The US birth rate declined 4.1% to 10.9 births per 1,000 people in 2020. The fertility rate reached a record low in 2020 of 55.8 births per 1,000 women between the ages of 15 and 44. Last year saw a 4% drop in the fertility rate, which has declined an average of 2% a year since 2014.
The decline in births in the US is one of several factors impacting the nation’s population growth, along with immigration and mortality rates. The Census Bureau measured a 0.4% annual population growth rate in 2020, the lowest annual growth rate since 1918.
Birth statistics dropped in every state in 2020.
Twenty states experienced a percent drop in births greater than the national decline.
New Mexico birth rates dropped 7.2% over the last year, the largest decline of any state and almost twice the national percent decrease of 3.8%. New Hampshire experienced the smallest decline of any state, with births falling 0.6% last year.
Three out of the four largest states had greater percent declines in the number of births last year than the national average of 3.8%. California, Florida, and New York were in the top 8 states with the largest declines in the number of births. Texas was the exception with births decreasing 3.1% in 2020.
Larger states had the biggest impact on the drop in births. California is the largest state and accounted for 12% of total births in 2020. The state accounted for 19% of the decline in births last year.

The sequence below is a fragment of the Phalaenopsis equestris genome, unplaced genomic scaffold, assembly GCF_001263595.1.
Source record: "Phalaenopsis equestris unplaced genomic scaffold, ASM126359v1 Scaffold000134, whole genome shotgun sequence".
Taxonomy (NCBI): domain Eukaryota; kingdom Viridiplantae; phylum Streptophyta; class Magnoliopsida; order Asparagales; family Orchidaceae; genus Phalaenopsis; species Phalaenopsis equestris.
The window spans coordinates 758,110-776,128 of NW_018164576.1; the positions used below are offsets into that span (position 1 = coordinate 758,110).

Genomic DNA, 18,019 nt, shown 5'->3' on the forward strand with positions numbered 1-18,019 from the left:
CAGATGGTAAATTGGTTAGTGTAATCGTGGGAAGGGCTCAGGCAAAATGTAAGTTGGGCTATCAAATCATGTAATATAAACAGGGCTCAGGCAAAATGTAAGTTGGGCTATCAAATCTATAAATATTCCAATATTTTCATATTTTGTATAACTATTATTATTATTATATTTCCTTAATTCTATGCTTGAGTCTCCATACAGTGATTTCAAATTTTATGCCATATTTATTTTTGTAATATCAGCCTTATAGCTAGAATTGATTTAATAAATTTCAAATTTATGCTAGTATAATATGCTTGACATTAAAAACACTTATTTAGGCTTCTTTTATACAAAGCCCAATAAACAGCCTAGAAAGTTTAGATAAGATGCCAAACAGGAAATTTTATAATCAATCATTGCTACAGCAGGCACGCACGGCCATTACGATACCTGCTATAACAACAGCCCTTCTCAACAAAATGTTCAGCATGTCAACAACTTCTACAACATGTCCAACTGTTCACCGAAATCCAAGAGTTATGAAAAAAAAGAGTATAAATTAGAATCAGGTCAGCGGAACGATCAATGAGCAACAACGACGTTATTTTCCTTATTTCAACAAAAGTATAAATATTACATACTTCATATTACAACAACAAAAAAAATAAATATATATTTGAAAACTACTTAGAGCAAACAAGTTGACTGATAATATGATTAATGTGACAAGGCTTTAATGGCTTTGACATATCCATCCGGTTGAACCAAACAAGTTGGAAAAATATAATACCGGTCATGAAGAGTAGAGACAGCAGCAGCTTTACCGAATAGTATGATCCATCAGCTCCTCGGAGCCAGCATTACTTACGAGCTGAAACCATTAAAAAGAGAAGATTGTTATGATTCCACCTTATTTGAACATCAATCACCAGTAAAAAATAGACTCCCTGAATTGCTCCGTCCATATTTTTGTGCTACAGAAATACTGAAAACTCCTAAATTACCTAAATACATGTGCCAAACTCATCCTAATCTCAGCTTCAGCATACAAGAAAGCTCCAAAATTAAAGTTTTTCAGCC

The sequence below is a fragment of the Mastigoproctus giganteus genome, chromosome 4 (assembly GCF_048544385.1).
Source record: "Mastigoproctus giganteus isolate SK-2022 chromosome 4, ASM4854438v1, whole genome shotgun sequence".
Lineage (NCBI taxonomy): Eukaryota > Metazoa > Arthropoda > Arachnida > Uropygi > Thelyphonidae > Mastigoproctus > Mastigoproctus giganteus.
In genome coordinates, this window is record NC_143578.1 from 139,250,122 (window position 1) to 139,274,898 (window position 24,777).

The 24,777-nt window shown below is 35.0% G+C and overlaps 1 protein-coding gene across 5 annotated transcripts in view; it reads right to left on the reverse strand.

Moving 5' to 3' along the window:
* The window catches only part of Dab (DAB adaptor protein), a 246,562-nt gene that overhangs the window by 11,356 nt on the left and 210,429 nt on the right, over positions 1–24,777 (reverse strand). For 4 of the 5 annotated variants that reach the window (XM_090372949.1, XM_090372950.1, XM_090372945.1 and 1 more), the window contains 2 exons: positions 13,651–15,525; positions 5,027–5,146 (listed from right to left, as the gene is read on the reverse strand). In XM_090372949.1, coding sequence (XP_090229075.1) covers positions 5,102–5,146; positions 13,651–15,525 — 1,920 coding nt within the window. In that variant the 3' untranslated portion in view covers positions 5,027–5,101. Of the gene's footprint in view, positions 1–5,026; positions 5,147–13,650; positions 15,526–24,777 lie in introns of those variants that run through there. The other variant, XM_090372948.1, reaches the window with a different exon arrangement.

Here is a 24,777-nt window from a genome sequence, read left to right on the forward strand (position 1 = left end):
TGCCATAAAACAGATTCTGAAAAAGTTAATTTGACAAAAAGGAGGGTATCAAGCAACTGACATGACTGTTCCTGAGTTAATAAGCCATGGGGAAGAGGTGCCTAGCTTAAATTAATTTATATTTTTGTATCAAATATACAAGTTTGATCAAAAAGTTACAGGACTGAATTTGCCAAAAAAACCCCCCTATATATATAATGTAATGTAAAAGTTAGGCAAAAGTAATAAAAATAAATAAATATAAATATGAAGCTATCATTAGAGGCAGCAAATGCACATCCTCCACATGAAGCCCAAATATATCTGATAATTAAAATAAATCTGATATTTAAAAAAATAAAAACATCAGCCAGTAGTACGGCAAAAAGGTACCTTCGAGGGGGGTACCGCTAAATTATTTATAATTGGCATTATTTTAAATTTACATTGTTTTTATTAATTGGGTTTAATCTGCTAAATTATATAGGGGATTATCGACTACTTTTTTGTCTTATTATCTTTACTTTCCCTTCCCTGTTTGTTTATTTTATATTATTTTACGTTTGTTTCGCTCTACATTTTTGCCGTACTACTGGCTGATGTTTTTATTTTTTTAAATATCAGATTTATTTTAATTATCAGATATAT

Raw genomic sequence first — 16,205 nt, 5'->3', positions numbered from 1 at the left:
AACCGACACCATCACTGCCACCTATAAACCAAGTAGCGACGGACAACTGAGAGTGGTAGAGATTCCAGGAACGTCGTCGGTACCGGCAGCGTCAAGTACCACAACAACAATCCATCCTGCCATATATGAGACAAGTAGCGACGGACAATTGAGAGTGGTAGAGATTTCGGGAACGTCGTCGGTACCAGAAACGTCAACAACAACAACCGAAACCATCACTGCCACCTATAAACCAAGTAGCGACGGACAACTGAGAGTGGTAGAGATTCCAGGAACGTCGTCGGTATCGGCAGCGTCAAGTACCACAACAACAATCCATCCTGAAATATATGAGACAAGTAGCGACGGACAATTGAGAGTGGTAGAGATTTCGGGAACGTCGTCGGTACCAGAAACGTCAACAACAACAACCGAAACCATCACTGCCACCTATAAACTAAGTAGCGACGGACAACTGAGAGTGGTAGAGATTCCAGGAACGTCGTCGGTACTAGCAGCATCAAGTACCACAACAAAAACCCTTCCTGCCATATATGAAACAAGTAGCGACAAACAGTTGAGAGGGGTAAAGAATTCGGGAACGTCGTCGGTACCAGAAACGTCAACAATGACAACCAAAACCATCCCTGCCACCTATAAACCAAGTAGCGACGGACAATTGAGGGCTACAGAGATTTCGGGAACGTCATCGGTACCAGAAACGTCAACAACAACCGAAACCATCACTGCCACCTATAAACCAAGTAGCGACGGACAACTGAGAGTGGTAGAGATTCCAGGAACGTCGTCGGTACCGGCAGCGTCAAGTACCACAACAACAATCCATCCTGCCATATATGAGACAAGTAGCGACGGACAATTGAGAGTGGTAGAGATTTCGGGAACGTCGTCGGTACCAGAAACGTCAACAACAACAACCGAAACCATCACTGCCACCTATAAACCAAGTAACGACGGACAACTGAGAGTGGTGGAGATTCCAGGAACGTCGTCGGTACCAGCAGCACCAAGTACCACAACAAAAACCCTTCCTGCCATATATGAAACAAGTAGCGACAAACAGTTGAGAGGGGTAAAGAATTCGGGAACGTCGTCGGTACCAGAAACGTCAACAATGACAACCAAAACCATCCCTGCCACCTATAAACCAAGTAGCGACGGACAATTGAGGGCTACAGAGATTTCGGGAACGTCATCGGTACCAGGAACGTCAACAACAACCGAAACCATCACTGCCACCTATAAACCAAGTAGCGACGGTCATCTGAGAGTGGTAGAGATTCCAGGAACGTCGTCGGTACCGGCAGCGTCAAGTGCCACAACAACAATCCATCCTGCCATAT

Utah had the highest birth rate of all states, at 14.1 births per 1,000 people in 2020. Vermont had the lowest birth rate, at 8.2 births per 1,000 people last year.
Teen mothers' share of total births is down, while it is up for women 30-39.
Teen mothers' share of total births is down, while it is up for women 30-44.
The share of births for women aged 15 to 29 declined from 61% in 2010 to 49% in 2020. Women aged 30-44 accounted for 49% of births in 2020, up from 39% from 2010.
In the last five years, older women have accounted for an increasing share of births.
The share of births for women aged 20 to 24 also declined during this period. Women aged 20 to 24 accounted for 18% of all births in 2020, a decline from almost one-quarter of all births in 2010. The percentage of all births for females aged 15 to 19 has declined by more than half in the last 10 years. These trends account for the record-high average age of women at first birth. The most recent data from the CDC shows that the average age of mothers at first birth increased 8% to 27.0 years in 2019 from 24.9 years in 2000.
The birth rate for teenagers was a record low 15.3 births per 1,000 females aged 15 to 19. That is a decline of 8% from 2019, the largest of any age group.